Only back in 2018, people suggested the growth of remote working was grinding to a halt, with only 6 percent of the UK workforce operating remotely on a regular basis. What’s more, remote working was only typically available to a select few, namely those working in the tech sector, where the parameters and expectations were clear and obvious.
The rest of the UK workforce simply didn’t have the opportunity to explore remote working, either because their employers either didn’t see it as a feasible option, or thought it would limit staff productivity.
The Covid-19 pandemic, however, completely tipped the traditional working office environment on its head. Industries and sectors where remote working would have been unimaginable only a couple of years ago, had to find a way to make it work.
And many haven’t looked back since, finally waking up to the widespread productivity benefits of employees possessing greater levels of autonomy and trust. In fact, research reveals that employers expect the remote workforce to double when the world returns to a semblance of normality.
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The security threats of remote working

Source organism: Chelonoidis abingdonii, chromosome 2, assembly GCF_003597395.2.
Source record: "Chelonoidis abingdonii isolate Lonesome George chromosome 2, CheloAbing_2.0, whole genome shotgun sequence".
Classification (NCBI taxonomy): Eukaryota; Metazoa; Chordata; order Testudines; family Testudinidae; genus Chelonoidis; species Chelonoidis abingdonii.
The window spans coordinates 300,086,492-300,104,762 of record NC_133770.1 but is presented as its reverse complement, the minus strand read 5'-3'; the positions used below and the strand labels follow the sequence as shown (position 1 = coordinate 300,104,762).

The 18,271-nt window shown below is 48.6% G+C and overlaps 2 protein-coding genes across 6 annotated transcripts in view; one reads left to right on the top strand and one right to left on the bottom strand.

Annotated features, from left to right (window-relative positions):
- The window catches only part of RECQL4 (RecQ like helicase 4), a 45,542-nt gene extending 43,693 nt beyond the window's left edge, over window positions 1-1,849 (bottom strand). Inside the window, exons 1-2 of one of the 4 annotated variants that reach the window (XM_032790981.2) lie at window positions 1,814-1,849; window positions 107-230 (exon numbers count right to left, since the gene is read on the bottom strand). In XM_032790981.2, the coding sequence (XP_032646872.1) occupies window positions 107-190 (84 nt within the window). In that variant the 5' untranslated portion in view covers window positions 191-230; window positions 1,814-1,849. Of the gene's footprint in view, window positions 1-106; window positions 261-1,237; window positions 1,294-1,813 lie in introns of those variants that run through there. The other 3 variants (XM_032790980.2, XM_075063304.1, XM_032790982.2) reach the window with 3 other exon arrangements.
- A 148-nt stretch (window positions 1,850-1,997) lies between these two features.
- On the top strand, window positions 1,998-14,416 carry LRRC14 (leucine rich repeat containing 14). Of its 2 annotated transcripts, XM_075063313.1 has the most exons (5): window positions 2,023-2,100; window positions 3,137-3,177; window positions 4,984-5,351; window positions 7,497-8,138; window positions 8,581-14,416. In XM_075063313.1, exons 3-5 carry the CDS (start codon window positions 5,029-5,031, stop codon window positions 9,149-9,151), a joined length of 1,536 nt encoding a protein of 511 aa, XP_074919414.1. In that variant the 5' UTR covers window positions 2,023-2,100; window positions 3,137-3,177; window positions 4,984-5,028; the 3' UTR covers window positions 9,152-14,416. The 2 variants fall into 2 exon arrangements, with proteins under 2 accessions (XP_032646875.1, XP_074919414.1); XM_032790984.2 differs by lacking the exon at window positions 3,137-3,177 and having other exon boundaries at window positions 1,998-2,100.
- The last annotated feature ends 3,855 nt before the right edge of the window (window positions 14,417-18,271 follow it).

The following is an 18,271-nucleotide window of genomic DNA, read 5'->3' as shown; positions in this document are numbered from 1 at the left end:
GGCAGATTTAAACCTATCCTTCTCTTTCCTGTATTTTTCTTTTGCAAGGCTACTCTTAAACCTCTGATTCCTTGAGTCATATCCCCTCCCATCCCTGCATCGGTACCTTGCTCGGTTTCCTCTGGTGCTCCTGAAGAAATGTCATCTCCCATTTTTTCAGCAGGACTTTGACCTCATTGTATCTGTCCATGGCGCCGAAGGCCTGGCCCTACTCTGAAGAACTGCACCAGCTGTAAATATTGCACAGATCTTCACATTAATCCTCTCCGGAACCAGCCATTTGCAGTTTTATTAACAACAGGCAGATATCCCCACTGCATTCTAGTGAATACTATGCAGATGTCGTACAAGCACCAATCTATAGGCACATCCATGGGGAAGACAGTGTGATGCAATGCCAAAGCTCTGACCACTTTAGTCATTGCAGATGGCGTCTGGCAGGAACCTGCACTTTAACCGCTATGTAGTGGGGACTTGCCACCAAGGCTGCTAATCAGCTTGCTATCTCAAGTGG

Whether, as an employer or employee, you welcomed the cultural shift or not, the new hybrid working model has thrown up challenges and opportunities in equal measure. Many companies went from 0-100 percent of their employees working remotely, overnight. The security challenges unearthed by this shift are monumental.
The safety net of in-office security teams, and the reassuring presence of on-site networks and infrastructures, were replaced by dicey Wi-Fi connections and reliance on employees to identify and report potential security breaches.
It’s no surprise then that the human element accounted for 85 percent of breaches, as revealed by our 2021 Data Breach Investigations Report (2021 DBIR). When combined with the knowledge that the median financial impact of a breach is over £15,000 (with 95 percent of incidents falling between £590 and £467,600), it becomes clear that remote working cybersecurity has to be treated as a fundamental lynchpin to business survival and success.
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Four recommendations for safer remote working
However you look at, the sad truth is that remote employees are often putting their company at risk. It’s time to give them the tools to operate safely from home, without compromising the inherent benefits of working with more autonomy and flexibility.